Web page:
Monday, September 10, 2007

The Banco Popular Chicago Half Marathon

Yesterday, my sister-in-law, Fiona and I ran the Banco Popular Chicago Half Marathon. I had run this marathon back in 2004 but it had an entirely different feel to it this year. In 2004, I had Rod and my parents, sister, niece, brother, Fiona, in-laws, and Nikelle all there cheering me on. This year, Fiona was running with me and we had no one on the sidelines because this is just another training for our big event in October.

Running the half felt good. We did a 6:2 interval (ran 6 minutes: walked 2 minutes) throughout the event. At 2 miles remaining, Fiona was not feeling well and told me to go ahead and we’d meet at the finish line. I remember wondering where the finish line was in 2004. I was so exhausted and couldn’t wait to get done. How different to be able to speed up and complete the event strong this year. Even though Fiona wasn’t feeling well, she only finished about 2 minutes behind me. What an incredible feeling to have this event down and know the marathon is only 4 weeks away.

Stretching before we got in the car to go home, I struggled with my emotions. Running just for the fun of it would be nice. With Dad back in the hospital right now, our inspiration is all to clear.

I’ve been imagining the completion of the marathon. Everyone there cheering me on: Rod, the girls, my brother, possibly my sister and some of her kids, some friends, my parents, Rod’s parents, more family.

Dad hugging me at the finish line of the marathon is something I continue to picture in my mind. Not likely. Now he’s fighting for his life.

Currently, Dad is in the intensive care unit. Mom said it’s a good thing that he’s there. If he’s in the heart ward they’re overly concerned about his heart. If he’s in the cancer ward, they’re not concerned enough about his heart. In the ICU, they’ll be giving both the cancer and his heart the attention that is needed.

Fluid continues to build around his heart. As Fiona explained it to me (she went to school for nursing), with the lymph nodes working so hard, that is where the extra fluid is coming from. They drained the fluid a couple of days ago and complications followed. Now they are telling him if the chemotherapy he is currently on doesn’t reduce the amount of fluid, they will have to do open heart surgery to fix the situation.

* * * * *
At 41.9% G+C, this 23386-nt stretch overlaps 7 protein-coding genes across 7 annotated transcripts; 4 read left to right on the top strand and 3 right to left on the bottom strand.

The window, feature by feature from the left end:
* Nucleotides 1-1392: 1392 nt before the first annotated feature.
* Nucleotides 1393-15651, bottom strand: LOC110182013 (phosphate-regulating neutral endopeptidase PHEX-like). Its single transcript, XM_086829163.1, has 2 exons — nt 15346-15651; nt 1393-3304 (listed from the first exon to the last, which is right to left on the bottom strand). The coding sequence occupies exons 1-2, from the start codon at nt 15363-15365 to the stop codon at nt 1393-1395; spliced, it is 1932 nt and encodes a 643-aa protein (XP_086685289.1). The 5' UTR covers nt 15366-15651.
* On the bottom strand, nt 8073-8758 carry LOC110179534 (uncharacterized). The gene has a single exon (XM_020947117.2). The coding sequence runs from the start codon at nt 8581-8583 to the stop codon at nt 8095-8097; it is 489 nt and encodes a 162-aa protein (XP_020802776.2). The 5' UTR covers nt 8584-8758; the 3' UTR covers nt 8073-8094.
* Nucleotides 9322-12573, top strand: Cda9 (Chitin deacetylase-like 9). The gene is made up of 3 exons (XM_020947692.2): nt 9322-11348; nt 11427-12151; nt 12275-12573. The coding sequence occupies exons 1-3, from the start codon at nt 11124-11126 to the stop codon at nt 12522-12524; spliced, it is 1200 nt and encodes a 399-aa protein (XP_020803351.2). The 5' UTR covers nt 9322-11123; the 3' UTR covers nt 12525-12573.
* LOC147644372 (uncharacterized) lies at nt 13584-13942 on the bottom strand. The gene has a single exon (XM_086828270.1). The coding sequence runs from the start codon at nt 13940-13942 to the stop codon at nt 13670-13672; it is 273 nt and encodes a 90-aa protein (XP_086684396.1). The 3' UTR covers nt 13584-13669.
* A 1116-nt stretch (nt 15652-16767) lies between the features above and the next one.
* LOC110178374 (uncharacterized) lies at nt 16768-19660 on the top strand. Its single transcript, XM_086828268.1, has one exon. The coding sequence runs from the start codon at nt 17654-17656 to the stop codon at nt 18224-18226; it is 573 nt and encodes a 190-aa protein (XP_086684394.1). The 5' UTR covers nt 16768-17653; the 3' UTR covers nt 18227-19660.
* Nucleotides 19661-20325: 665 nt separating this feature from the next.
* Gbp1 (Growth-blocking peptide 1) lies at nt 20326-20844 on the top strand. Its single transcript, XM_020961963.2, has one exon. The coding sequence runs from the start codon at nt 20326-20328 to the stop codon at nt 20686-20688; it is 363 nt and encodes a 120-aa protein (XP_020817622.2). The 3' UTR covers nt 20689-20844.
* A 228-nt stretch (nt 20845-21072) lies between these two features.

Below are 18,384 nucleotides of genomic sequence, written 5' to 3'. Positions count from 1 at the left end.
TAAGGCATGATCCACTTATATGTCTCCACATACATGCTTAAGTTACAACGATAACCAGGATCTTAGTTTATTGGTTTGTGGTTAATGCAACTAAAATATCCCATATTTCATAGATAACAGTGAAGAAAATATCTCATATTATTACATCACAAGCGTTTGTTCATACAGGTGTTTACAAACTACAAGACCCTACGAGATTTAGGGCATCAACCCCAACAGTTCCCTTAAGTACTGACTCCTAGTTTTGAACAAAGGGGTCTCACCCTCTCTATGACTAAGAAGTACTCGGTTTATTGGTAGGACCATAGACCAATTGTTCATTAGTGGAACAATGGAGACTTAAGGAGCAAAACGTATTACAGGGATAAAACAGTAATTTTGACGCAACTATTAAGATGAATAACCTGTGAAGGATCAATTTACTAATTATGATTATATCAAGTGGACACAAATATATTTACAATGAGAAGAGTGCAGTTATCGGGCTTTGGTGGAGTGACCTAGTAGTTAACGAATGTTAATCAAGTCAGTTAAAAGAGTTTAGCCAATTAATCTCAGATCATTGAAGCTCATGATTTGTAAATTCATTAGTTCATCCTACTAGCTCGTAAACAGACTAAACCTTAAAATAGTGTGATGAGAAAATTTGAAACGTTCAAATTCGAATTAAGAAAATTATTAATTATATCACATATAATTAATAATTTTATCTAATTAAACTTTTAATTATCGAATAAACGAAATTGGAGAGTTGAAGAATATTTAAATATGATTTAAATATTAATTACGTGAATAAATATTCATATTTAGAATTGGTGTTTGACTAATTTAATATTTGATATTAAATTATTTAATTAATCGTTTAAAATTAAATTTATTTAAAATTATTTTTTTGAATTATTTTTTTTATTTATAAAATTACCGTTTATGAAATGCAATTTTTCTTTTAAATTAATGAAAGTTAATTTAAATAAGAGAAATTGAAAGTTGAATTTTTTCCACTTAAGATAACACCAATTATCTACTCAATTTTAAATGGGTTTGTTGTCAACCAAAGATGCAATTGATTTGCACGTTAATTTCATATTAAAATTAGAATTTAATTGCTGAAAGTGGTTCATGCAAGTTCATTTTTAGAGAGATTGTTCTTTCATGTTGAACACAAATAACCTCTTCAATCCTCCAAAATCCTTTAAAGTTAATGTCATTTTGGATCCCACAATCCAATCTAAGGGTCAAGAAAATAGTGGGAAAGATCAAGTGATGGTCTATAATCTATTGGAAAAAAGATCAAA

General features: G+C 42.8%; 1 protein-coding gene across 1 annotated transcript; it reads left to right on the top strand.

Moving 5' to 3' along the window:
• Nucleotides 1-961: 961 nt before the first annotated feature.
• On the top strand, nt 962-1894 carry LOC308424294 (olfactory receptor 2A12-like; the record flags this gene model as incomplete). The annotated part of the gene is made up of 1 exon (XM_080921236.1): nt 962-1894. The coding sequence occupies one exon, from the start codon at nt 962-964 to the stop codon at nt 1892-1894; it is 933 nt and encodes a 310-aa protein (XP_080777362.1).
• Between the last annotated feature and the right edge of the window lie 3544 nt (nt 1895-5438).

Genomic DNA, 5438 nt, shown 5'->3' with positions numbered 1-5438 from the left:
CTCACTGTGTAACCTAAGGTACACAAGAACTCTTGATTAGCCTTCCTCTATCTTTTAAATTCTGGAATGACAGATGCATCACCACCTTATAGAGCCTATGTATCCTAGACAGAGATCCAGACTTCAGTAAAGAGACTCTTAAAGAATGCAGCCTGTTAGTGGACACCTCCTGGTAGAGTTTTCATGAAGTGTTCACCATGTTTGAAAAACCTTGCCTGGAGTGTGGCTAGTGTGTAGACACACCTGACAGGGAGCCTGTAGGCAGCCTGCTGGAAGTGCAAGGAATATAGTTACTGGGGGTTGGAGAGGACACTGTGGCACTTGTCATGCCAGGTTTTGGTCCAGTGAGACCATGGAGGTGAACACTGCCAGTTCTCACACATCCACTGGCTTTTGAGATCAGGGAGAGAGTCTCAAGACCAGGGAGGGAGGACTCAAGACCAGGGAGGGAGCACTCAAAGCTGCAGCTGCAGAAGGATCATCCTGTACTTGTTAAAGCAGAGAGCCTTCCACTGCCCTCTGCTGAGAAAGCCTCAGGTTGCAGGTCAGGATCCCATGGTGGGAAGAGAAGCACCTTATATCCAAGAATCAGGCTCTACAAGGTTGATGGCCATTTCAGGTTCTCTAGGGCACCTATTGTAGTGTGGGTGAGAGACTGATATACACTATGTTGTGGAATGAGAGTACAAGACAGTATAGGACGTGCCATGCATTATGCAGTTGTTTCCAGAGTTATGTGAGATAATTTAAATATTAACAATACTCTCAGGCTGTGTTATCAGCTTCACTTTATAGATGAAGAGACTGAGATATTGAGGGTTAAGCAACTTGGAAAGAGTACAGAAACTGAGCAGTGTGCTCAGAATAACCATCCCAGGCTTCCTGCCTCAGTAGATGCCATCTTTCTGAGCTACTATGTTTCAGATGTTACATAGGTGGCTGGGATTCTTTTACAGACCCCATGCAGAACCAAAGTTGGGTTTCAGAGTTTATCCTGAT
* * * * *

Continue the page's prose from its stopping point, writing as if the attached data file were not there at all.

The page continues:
I find myself shaking my head a lot. How can the cancer be back? He seemed so healthy for a while. This really is an aggressive disease. It’s scary. I refuse to be consumed with it and I am so glad that I am able to invest my energies into the marathon to cope with the situation.

There is a big concern with what is going on with his eye, too. We know something isn’t right because his eye has been protruding out of the socket. However, doctors just don’t give many details. They still haven’t said directly, “the lymphoma has returned”. They just tell him that they’ve found “blasts” in the fluid around his heart. He was diagnosed with acute lymphoblastic lymphoma so the blasts must be part of that cancer.

Mind-boggling. Complicated is the word my mom uses to describe the situation. Everything is just complicated. We really don’t know what is going on. So I look up Bible verses on hope. In Romans 5:5, the Bible says that hope does not disappoint us because God has poured out his love into our hearts by the Holy Spirit, whom he has given us. And Romans 12:12 tells us to
be joyful in hope, patient in affliction, faithful in prayer.

Joyful in hope.
Patient in affliction.
Faithful in prayer.

Pretty applicable for my life at this moment.

1 comment:

  1. Congrats on completing the half marathon. Just think, in a few weeks that will look like an "easy" race to you.
    I continue to keep you in my prayers.

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